When Israel occupied Jerusalem in 1967, the Al Aqsa compound was left in the hands of Muslims, and Jews were forbidden from praying there. But from the beginning of the occupation, extremists have pressed for a takeover of the site (known as the Temple Mount in Judaism), and these efforts have gained strength in recent years.

One of these extremists is Knesset deputy speaker Moshe Feiglin, who was at the site on Monday. He has called for the destruction of Al Aqsa and is so inflammatory he has been banned from the United Kingdom, but Rudoren’s description of him falls short. She says only that he is “an ultranationalist” and “a right-wing Israeli lawmaker, whose prior pilgrimages to the site have been a focal point for clashes.”

Readers deserve more. They should be informed that Feiglin has made statements like this: “The Temple Mount must be thoroughly cleared of the wild rabble. They should not be allowed to step foot on the Mount and should not be able to seek refuge in their ‘holy’ places.”

The Times should also make it clear that Feiglin is not a lone voice in the Israeli government and that the Knesset has been considering new laws, which would erode the Islamic presence at Al Aqsa.

Over the past year the Israeli parliament has debated lifting the prohibition on Jewish prayer at the compound, opening a second gate for Jewish worshippers to the Temple Mount and dividing Al Aqsa Mosque into two sections, one for Jews and another for Muslims (as is the case at the Ibrahimi Mosque in Hebron).

The seemingly innocuous call for the right to pray is often something more insidious, according to Nicholas Saidel, writing in 972 Magazine: “Many of the provocative calls to prayer are made by a messianic organization called the Temple Institute, whose mission is to rebuild the ancient Jewish Temple on the Temple Mount grounds – thereby destroying both the Dome of the Rock and Al-Aqsa Mosque.”

A report by two Israeli monitoring groups, Ir Amin and Keshev, demonstrates that the Israeli government supports these efforts. The report calls the collaboration between the government and Temple movements a “dangerous liaison” and states that “senior politicians from the heart of the establishment, rabbis who serve in public offices, officials in the Ministry of Education and educators provide sponsorship for the Temple movements and help to promote their message.”

The report concludes that this support could lead to “severe ramifications …on the security of Israel and the lives of Jews and non-Jews in the region and throughout the world.” In other words, Keshev and Ir Amin say, the government and Temple groups are playing with fire.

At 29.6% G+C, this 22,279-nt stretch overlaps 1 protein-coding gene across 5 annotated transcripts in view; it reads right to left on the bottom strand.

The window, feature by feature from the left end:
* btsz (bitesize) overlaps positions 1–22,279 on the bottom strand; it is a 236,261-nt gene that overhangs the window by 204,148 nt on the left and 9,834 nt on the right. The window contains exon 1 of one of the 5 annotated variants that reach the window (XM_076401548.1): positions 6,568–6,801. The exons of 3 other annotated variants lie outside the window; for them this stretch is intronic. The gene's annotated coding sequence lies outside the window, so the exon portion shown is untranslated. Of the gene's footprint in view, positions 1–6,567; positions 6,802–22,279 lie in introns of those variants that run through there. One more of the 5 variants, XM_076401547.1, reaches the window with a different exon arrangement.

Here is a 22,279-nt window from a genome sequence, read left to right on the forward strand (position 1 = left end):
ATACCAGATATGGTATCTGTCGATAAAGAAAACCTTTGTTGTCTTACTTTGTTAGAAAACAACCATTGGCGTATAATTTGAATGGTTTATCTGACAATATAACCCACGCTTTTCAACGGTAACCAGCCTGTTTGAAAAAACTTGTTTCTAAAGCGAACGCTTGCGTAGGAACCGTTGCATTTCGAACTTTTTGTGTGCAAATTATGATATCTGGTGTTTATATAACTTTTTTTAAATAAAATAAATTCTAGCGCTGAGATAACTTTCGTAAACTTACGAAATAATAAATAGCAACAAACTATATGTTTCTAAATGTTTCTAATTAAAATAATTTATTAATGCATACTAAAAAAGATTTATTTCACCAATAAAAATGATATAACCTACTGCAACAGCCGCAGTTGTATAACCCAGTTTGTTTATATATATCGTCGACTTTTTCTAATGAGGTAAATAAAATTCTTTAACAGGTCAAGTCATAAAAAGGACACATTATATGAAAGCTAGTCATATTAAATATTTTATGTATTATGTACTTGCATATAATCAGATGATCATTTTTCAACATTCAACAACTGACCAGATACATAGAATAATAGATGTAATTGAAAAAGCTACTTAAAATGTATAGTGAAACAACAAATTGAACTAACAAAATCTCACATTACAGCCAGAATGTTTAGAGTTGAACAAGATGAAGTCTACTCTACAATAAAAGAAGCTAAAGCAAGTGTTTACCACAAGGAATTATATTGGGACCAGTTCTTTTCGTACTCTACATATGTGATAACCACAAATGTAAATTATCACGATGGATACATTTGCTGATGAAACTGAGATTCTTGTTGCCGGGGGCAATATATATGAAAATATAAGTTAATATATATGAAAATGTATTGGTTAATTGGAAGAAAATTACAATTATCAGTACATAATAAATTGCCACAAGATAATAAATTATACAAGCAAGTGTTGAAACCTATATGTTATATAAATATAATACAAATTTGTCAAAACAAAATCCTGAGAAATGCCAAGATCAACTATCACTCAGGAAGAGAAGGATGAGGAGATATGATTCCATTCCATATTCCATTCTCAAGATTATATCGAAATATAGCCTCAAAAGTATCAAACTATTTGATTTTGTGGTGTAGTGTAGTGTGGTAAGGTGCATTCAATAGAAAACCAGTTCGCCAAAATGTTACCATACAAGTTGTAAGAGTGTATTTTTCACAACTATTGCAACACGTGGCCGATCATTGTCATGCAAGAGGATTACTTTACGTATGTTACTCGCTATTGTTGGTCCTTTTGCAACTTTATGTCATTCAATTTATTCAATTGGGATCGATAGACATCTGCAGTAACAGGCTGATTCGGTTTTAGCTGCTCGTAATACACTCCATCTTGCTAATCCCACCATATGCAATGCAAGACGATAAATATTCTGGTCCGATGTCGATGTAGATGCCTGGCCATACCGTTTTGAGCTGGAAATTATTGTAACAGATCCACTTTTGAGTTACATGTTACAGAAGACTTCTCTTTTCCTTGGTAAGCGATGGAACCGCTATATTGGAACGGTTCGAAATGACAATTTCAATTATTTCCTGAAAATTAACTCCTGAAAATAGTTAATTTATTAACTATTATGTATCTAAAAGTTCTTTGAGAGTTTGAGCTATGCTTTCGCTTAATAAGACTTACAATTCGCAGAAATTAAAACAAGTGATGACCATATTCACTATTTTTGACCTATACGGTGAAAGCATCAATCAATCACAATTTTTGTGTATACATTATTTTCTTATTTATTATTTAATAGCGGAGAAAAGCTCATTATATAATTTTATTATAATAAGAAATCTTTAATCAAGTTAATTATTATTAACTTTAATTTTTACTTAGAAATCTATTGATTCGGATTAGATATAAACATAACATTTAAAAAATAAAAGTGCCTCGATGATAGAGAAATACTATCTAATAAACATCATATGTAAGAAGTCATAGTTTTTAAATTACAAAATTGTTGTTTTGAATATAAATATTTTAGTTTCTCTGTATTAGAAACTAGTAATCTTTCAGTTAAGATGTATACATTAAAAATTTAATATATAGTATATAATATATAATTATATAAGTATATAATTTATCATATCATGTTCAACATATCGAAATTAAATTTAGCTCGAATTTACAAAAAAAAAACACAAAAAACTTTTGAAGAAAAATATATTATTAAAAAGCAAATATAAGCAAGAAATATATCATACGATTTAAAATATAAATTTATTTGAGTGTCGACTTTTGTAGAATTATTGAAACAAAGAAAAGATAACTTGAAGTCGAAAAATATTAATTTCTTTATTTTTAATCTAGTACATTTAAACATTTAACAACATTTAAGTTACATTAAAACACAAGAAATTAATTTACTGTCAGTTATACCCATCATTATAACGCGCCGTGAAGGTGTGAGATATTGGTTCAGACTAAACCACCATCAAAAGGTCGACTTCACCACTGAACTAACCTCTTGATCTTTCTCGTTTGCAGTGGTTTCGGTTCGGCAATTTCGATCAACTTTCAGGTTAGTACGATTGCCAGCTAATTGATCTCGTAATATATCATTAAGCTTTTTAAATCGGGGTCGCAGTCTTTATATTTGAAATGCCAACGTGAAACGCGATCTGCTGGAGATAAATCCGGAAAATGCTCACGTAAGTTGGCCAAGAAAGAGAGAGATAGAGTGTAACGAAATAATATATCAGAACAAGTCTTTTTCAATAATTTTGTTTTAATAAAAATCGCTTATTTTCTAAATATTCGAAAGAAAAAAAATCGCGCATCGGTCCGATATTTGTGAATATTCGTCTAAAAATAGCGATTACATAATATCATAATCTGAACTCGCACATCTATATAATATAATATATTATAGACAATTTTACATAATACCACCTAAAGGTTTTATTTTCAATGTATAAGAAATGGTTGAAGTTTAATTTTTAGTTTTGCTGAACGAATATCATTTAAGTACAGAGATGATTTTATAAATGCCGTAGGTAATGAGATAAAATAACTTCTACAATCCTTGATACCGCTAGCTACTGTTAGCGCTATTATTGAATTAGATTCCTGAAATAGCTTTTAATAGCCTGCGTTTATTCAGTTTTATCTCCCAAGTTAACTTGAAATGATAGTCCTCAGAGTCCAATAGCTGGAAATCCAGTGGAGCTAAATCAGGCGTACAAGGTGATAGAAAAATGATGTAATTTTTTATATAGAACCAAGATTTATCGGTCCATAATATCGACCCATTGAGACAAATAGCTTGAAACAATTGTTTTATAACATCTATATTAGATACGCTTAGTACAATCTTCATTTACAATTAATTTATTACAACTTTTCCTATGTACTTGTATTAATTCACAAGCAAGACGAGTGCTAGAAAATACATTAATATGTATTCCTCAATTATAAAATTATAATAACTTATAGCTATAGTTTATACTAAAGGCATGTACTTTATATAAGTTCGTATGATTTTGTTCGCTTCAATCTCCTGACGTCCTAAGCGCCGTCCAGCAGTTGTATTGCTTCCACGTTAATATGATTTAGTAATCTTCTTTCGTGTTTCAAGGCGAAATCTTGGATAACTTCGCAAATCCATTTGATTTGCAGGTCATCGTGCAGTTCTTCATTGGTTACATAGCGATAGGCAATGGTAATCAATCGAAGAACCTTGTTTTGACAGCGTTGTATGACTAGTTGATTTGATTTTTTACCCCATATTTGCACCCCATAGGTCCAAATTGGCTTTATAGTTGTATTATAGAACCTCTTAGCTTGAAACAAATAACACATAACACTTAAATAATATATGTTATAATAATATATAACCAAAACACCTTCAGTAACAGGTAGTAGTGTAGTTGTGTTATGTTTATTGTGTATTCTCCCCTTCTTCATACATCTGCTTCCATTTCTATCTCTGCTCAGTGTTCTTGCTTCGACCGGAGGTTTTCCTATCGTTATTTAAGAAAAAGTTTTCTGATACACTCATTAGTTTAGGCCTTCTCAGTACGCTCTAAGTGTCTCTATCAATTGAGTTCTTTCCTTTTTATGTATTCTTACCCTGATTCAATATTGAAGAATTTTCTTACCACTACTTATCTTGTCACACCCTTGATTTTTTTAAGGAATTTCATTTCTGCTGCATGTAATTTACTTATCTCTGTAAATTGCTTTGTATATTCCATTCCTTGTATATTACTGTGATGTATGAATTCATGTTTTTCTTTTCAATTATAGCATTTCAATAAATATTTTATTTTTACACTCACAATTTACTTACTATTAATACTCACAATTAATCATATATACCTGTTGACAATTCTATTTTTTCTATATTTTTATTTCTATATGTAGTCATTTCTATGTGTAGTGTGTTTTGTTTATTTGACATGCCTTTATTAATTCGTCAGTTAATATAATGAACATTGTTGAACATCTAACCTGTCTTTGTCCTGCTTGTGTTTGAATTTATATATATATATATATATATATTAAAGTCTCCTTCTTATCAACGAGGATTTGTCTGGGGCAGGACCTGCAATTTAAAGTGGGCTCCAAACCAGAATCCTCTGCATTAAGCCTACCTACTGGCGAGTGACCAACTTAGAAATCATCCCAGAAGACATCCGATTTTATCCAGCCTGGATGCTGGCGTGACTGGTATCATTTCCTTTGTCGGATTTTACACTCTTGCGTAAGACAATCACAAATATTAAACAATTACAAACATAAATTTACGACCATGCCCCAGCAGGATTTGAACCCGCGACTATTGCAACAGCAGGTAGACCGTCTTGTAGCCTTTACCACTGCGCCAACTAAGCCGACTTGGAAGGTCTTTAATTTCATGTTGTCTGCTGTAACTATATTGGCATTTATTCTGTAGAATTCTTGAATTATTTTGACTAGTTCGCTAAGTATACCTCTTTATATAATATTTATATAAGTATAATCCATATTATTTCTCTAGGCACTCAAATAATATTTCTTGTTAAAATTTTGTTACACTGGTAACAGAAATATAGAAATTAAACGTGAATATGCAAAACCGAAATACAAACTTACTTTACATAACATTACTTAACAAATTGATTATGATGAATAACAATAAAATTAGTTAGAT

Rudoren fails to inform readers of this “dangerous liaison.” Instead, she quotes Israeli Prime Minister Benjamin Netanyahu who insists that “Muslim extremists” are spreading “false and baseless rumors that we are threatening the holy places.” Readers hear nothing of the facts that throw doubt on Netanyahu’s statement—the Knesset bills, the Temple Mount movements and the collusion of the government.

The Times should inform readers that the Knesset debates and the incendiary statements of Temple advocates raise grave concerns among Palestinians, who have already lost land, resources and the right to move freely under Israeli rule. Recent moves to allow more and more Jewish worshippers to access the site and to restrict Palestinians have added to these fears

These moves have intensified throughout this year and last as Israel allowed settlers, tourists and security forces to enter the compound, while it has prevented Muslim men under the age of 50 and all Muslim women from worshipping there. (See here and here.)

From the Palestinian point of view, these developments are an ominous sign that Israel will some day destroy the 1,000-year-old Al Aqsa Mosque and the glittering, 1,300-year-old Dome of the Rock to make way for Jewish claims on the site.

Rudoren alludes to these fears only in quoting Netanyahu’s words about “baseless rumors.” The Times should do much more. Readers need to hear about the Temple movements, the government debates and the increasing restrictions on Palestinian access. They need to know the context of the recent “tension and violence” to understand that Palestinian protests have a basis in concrete events. This, in truth, is the news that is “fit to print.’

Barbara Erickson